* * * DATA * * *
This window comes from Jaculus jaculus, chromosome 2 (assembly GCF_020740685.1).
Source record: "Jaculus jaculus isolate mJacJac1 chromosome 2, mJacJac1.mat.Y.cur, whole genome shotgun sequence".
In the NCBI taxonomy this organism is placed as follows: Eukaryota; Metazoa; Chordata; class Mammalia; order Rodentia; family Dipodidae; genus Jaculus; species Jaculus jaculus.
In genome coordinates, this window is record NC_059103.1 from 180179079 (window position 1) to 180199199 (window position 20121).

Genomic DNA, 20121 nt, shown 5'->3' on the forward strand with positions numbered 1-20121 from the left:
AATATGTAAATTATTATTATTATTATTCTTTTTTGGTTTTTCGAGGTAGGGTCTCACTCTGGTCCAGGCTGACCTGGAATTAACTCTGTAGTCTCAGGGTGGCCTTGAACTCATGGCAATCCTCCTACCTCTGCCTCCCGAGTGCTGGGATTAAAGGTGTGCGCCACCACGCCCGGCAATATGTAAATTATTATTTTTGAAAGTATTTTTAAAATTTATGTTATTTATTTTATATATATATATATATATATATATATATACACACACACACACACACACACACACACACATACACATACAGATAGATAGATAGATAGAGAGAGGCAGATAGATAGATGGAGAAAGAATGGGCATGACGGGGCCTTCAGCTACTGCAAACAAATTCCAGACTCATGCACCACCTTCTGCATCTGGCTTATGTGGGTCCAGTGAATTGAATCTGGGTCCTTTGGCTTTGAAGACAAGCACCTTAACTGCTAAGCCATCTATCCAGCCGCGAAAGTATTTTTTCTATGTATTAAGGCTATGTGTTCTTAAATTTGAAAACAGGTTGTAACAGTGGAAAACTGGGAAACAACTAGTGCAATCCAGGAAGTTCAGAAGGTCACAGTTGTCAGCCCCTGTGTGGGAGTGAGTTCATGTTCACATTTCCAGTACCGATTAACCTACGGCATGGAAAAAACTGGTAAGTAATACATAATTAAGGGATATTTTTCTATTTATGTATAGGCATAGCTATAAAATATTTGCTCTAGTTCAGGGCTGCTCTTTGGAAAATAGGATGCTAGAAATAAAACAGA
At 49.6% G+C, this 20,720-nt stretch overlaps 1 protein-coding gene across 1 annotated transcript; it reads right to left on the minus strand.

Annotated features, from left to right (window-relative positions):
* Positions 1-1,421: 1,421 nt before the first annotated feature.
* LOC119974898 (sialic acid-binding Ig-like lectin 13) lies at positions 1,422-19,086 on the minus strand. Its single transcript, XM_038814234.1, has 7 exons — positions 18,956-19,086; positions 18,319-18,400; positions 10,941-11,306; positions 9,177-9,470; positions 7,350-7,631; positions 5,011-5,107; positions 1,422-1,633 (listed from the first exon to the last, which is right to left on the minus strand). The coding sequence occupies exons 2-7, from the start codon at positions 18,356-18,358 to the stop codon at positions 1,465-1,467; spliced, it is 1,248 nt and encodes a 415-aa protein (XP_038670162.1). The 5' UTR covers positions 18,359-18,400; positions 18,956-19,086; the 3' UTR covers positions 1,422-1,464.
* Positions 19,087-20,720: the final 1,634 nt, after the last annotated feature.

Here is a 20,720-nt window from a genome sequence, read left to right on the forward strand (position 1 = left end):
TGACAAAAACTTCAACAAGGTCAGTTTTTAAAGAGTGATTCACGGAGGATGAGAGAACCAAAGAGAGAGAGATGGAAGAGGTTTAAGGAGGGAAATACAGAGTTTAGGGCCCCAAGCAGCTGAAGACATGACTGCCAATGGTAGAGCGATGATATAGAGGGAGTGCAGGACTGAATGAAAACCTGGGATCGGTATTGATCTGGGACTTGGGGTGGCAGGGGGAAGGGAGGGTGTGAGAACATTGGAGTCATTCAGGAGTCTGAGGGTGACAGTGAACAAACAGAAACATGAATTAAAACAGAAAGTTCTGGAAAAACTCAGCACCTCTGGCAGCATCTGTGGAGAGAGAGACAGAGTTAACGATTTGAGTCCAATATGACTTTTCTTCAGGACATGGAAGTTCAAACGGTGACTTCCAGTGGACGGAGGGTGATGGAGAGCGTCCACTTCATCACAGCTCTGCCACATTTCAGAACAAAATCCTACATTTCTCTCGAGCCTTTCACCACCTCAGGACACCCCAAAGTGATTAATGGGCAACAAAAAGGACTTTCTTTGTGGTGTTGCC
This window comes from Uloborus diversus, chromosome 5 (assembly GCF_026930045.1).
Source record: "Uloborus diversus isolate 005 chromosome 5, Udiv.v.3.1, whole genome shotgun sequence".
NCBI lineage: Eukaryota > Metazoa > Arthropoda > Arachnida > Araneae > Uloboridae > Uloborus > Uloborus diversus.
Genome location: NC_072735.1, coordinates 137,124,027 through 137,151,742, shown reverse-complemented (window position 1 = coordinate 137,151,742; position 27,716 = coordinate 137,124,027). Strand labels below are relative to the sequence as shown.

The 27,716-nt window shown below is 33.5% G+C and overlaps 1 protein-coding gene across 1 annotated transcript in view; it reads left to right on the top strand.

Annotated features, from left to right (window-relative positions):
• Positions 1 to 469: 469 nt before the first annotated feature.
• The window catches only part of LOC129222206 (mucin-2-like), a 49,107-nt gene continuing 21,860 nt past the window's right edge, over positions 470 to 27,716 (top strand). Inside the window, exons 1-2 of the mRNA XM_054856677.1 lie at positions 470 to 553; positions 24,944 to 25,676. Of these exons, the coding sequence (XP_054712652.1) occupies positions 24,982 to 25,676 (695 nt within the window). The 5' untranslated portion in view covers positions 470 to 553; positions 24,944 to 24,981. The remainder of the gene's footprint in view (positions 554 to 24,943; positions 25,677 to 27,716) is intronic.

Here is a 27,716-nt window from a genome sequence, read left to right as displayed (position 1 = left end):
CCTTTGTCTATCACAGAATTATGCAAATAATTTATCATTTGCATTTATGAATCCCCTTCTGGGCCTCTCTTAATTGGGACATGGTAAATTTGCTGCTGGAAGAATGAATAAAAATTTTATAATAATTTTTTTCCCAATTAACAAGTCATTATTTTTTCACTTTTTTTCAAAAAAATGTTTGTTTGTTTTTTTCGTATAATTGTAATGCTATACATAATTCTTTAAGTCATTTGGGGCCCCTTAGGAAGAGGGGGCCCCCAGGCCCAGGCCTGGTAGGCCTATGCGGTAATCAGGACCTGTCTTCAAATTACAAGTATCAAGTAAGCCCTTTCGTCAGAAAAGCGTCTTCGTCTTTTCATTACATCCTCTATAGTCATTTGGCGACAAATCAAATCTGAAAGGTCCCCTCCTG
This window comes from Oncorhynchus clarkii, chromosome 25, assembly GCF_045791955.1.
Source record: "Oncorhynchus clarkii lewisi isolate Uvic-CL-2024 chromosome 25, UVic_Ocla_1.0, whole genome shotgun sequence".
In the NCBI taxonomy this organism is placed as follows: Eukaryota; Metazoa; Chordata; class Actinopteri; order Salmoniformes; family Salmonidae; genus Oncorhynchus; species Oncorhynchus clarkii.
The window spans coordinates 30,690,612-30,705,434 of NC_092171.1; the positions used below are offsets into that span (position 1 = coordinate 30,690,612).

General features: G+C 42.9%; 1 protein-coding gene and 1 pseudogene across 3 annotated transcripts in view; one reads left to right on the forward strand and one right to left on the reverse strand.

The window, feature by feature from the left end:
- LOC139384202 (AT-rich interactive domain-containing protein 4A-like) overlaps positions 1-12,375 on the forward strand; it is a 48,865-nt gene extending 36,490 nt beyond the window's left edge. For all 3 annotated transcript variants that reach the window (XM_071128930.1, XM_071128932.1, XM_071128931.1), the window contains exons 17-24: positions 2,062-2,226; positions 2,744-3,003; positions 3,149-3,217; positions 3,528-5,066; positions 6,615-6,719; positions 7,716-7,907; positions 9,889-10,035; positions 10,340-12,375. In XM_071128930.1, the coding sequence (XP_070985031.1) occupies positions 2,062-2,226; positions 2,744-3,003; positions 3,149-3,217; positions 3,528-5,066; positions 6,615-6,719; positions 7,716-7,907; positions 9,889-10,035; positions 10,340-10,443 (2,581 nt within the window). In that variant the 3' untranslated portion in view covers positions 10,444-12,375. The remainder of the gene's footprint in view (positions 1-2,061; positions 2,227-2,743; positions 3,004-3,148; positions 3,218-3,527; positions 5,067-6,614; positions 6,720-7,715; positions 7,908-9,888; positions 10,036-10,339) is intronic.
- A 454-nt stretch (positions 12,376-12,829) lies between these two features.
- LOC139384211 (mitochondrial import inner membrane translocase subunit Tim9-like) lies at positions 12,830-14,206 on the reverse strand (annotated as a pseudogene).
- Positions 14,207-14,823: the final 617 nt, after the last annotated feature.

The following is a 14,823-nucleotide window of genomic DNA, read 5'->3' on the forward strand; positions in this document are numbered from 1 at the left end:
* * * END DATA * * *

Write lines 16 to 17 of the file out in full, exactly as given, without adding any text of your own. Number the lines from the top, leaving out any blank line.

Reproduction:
NCBI lineage: Eukaryota > Metazoa > Arthropoda > Arachnida > Araneae > Uloboridae > Uloborus > Uloborus diversus.
Genome location: NC_072735.1, coordinates 137,124,027 through 137,151,742, shown reverse-complemented (window position 1 = coordinate 137,151,742; position 27,716 = coordinate 137,124,027). Strand labels below are relative to the sequence as shown.